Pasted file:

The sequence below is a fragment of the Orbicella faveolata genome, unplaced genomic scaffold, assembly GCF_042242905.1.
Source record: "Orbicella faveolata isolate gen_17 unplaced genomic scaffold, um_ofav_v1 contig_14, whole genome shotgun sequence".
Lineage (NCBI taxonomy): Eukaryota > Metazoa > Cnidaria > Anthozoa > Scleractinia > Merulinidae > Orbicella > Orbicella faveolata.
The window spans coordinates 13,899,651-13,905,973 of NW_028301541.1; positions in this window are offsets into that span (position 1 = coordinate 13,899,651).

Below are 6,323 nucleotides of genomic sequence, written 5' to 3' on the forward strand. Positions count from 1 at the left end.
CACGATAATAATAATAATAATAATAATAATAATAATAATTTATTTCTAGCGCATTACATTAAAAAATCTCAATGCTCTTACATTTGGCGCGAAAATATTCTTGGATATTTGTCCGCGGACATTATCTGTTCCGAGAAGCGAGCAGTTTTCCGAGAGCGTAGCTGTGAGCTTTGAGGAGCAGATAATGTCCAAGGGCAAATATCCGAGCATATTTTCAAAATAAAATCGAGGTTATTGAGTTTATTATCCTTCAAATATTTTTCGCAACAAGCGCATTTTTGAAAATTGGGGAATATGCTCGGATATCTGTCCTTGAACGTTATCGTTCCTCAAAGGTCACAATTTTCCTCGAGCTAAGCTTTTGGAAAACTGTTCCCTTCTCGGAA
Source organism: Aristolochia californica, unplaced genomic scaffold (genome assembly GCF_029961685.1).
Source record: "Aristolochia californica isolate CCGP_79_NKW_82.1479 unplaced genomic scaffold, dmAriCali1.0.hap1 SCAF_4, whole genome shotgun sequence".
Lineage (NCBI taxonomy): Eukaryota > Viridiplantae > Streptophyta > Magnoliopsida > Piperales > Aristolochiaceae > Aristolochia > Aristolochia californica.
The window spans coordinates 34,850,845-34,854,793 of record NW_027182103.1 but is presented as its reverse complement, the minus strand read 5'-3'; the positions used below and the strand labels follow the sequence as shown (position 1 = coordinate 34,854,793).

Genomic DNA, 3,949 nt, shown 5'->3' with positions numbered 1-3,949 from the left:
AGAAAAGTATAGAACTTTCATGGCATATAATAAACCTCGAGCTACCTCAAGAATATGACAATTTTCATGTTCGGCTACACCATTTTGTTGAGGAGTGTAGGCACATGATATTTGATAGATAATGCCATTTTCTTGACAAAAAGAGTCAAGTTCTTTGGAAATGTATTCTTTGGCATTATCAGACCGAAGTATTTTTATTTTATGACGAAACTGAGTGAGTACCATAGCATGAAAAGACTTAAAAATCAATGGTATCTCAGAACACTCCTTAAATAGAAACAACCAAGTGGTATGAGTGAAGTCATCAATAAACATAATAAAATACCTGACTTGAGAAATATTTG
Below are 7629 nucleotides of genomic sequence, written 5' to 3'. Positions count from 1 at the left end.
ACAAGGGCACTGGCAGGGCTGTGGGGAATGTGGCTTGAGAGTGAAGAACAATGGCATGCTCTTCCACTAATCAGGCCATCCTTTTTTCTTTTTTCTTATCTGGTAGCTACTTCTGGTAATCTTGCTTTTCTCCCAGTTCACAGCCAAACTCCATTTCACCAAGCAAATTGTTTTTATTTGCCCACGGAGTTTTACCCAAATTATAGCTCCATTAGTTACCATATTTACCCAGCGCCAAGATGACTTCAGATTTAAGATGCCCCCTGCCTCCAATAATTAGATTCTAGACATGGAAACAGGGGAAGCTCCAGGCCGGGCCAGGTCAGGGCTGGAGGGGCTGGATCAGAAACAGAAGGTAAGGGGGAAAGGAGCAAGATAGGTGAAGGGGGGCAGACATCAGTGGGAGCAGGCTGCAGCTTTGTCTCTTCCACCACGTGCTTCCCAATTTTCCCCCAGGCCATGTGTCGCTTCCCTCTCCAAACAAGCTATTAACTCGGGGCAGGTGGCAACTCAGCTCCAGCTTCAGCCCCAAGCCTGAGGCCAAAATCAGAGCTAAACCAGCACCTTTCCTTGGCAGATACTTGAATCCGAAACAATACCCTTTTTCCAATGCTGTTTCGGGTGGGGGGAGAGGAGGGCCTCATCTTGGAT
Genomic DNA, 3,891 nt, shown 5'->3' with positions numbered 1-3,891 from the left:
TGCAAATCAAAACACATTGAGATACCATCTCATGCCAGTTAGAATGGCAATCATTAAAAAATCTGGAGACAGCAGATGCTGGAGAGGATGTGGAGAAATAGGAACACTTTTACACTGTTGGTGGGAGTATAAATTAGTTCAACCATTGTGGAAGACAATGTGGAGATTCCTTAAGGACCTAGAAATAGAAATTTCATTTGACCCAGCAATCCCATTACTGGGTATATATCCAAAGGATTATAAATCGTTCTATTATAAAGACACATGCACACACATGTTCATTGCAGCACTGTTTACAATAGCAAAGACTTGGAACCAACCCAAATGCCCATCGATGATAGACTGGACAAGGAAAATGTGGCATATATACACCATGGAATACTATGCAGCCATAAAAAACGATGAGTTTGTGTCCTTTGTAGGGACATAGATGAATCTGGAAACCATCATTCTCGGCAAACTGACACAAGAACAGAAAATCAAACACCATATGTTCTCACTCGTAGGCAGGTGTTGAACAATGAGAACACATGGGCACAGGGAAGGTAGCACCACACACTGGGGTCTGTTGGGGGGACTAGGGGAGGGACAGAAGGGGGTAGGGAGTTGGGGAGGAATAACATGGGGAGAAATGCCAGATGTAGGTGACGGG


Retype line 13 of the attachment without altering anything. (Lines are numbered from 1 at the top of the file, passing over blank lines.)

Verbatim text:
Below are 7629 nucleotides of genomic sequence, written 5' to 3'. Positions count from 1 at the left end.